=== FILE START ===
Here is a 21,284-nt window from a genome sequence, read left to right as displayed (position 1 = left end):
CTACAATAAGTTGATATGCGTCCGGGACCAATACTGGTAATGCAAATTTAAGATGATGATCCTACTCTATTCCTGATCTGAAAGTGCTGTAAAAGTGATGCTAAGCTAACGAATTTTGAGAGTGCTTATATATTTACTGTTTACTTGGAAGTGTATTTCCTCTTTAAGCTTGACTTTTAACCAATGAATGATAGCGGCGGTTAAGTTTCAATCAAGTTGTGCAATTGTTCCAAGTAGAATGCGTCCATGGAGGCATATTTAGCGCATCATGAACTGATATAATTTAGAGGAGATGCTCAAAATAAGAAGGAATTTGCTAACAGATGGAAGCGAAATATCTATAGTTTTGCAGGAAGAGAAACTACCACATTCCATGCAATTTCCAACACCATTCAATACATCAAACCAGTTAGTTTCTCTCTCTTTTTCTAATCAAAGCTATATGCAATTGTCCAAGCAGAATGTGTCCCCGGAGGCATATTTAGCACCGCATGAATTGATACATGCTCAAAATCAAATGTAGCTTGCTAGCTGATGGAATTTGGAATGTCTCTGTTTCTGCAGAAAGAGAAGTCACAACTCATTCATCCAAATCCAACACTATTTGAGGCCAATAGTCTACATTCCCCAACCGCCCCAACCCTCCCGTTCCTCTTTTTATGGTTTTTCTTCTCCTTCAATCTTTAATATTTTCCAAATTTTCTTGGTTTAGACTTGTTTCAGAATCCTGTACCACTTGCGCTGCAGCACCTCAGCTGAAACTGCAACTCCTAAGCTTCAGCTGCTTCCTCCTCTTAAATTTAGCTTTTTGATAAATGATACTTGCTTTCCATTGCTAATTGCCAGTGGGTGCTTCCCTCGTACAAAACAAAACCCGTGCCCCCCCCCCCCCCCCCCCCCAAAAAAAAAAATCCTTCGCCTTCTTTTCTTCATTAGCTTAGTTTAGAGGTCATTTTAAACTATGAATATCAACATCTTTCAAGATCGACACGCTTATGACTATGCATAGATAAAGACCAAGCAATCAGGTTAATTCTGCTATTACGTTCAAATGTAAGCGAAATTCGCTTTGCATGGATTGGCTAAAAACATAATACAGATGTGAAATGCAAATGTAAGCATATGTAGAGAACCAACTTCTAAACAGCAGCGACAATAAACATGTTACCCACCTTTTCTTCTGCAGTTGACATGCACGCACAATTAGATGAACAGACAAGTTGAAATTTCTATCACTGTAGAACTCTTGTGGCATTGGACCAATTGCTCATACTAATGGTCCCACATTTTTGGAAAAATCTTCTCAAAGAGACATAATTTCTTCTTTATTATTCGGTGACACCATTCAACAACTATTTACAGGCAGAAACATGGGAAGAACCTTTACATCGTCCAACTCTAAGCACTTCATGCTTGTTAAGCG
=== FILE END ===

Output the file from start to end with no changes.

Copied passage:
Here is a 21,284-nt window from a genome sequence, read left to right as displayed (position 1 = left end):
CTACAATAAGTTGATATGCGTCCGGGACCAATACTGGTAATGCAAATTTAAGATGATGATCCTACTCTATTCCTGATCTGAAAGTGCTGTAAAAGTGATGCTAAGCTAACGAATTTTGAGAGTGCTTATATATTTACTGTTTACTTGGAAGTGTATTTCCTCTTTAAGCTTGACTTTTAACCAATGAATGATAGCGGCGGTTAAGTTTCAATCAAGTTGTGCAATTGTTCCAAGTAGAATGCGTCCATGGAGGCATATTTAGCGCATCATGAACTGATATAATTTAGAGGAGATGCTCAAAATAAGAAGGAATTTGCTAACAGATGGAAGCGAAATATCTATAGTTTTGCAGGAAGAGAAACTACCACATTCCATGCAATTTCCAACACCATTCAATACATCAAACCAGTTAGTTTCTCTCTCTTTTTCTAATCAAAGCTATATGCAATTGTCCAAGCAGAATGTGTCCCCGGAGGCATATTTAGCACCGCATGAATTGATACATGCTCAAAATCAAATGTAGCTTGCTAGCTGATGGAATTTGGAATGTCTCTGTTTCTGCAGAAAGAGAAGTCACAACTCATTCATCCAAATCCAACACTATTTGAGGCCAATAGTCTACATTCCCCAACCGCCCCAACCCTCCCGTTCCTCTTTTTATGGTTTTTCTTCTCCTTCAATCTTTAATATTTTCCAAATTTTCTTGGTTTAGACTTGTTTCAGAATCCTGTACCACTTGCGCTGCAGCACCTCAGCTGAAACTGCAACTCCTAAGCTTCAGCTGCTTCCTCCTCTTAAATTTAGCTTTTTGATAAATGATACTTGCTTTCCATTGCTAATTGCCAGTGGGTGCTTCCCTCGTACAAAACAAAACCCGTGCCCCCCCCCCCCCCCCCCCCCAAAAAAAAAAATCCTTCGCCTTCTTTTCTTCATTAGCTTAGTTTAGAGGTCATTTTAAACTATGAATATCAACATCTTTCAAGATCGACACGCTTATGACTATGCATAGATAAAGACCAAGCAATCAGGTTAATTCTGCTATTACGTTCAAATGTAAGCGAAATTCGCTTTGCATGGATTGGCTAAAAACATAATACAGATGTGAAATGCAAATGTAAGCATATGTAGAGAACCAACTTCTAAACAGCAGCGACAATAAACATGTTACCCACCTTTTCTTCTGCAGTTGACATGCACGCACAATTAGATGAACAGACAAGTTGAAATTTCTATCACTGTAGAACTCTTGTGGCATTGGACCAATTGCTCATACTAATGGTCCCACATTTTTGGAAAAATCTTCTCAAAGAGACATAATTTCTTCTTTATTATTCGGTGACACCATTCAACAACTATTTACAGGCAGAAACATGGGAAGAACCTTTACATCGTCCAACTCTAAGCACTTCATGCTTGTTAAGCG